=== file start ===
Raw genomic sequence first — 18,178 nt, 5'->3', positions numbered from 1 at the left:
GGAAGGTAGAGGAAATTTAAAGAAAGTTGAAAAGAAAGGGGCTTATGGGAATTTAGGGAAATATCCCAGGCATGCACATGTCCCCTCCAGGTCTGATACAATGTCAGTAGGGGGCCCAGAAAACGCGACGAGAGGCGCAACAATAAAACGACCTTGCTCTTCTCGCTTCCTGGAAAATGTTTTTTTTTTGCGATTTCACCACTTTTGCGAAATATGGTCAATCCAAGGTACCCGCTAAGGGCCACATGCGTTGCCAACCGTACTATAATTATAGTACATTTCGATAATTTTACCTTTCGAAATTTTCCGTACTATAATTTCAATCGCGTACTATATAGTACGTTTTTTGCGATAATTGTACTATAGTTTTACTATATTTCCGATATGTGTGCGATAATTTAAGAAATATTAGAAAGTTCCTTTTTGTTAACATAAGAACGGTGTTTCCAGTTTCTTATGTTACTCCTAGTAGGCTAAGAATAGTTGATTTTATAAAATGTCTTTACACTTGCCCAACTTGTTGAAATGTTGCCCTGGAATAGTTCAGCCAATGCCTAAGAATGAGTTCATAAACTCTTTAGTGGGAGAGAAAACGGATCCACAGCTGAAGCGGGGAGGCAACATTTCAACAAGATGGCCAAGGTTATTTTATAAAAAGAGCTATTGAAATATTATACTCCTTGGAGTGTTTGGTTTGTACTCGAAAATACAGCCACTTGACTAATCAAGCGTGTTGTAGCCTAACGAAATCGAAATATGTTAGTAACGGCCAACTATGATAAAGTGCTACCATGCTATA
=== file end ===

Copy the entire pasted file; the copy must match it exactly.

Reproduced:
Raw genomic sequence first — 18,178 nt, 5'->3', positions numbered from 1 at the left:
GGAAGGTAGAGGAAATTTAAAGAAAGTTGAAAAGAAAGGGGCTTATGGGAATTTAGGGAAATATCCCAGGCATGCACATGTCCCCTCCAGGTCTGATACAATGTCAGTAGGGGGCCCAGAAAACGCGACGAGAGGCGCAACAATAAAACGACCTTGCTCTTCTCGCTTCCTGGAAAATGTTTTTTTTTTGCGATTTCACCACTTTTGCGAAATATGGTCAATCCAAGGTACCCGCTAAGGGCCACATGCGTTGCCAACCGTACTATAATTATAGTACATTTCGATAATTTTACCTTTCGAAATTTTCCGTACTATAATTTCAATCGCGTACTATATAGTACGTTTTTTGCGATAATTGTACTATAGTTTTACTATATTTCCGATATGTGTGCGATAATTTAAGAAATATTAGAAAGTTCCTTTTTGTTAACATAAGAACGGTGTTTCCAGTTTCTTATGTTACTCCTAGTAGGCTAAGAATAGTTGATTTTATAAAATGTCTTTACACTTGCCCAACTTGTTGAAATGTTGCCCTGGAATAGTTCAGCCAATGCCTAAGAATGAGTTCATAAACTCTTTAGTGGGAGAGAAAACGGATCCACAGCTGAAGCGGGGAGGCAACATTTCAACAAGATGGCCAAGGTTATTTTATAAAAAGAGCTATTGAAATATTATACTCCTTGGAGTGTTTGGTTTGTACTCGAAAATACAGCCACTTGACTAATCAAGCGTGTTGTAGCCTAACGAAATCGAAATATGTTAGTAACGGCCAACTATGATAAAGTGCTACCATGCTATA